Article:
SubstitutionsThese things depend a lot on how dominant the flavors of the wine vinegar or shallots are to the recipe.
Some commercial vinegar products are sold as "wine-flavored" vinegar. While I don't recommend them, they are essentially ordinary distilled vinegar diluted to normal strength with de-alcoholized dry red wine. If your recipe includes other liquids and if if will be heated to drive off the alcohol, you could try that. Use the amount of vinegar called for and an equal amount of red wine, decreasing another liquid by the amount of the wine. Obviously, this won't work in things like salad dressings where you're stuck with the residual alcohol.
If you can get wine and you can find vinegar that's not been heat-treated to destroy the "mother", you can easily make your own vinegar. I've done it (from red zinfandel, a grape with great fruitness that Ilike) and it's mostly just a matter of time, not skill. Unlike wine making where you must be careful to keep oxygen out, getting oxygen in is what makes the process go. You can find complete instructions at many sites by doing a Google search on vinegar making.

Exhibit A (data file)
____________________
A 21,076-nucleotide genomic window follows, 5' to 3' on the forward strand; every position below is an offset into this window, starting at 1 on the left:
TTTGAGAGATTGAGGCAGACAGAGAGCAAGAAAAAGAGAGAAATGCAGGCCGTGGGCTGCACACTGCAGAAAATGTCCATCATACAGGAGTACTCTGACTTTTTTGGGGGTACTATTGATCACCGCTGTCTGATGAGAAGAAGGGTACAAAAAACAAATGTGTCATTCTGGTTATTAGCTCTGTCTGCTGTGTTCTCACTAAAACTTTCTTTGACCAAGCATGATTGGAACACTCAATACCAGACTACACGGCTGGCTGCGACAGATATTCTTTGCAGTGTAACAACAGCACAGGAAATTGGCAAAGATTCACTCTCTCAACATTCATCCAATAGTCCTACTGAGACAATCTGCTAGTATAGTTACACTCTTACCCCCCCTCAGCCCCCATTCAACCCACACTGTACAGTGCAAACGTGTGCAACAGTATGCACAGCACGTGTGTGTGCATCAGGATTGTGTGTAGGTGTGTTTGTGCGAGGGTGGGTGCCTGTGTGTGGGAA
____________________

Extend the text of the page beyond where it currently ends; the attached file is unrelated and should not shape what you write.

In any case, if you have to substitute a different vinegar, you'll just have a different recipe, not a bad one. I'd avoid distinctively-flavored vinegars, however, like apple cider or herb unless you think that's a compatible flavor.
If the shallots are a minor component in the recipe, especially one where they are cooked, I'd use an equal amount of onion with just a touch of garlic. I've made the substitution many times when we've run out of our home-grown shallots, and I was not hankering for a trip to the store. Again, even where the shallots play a bigger role, you will have a dish that tastes different, but still good.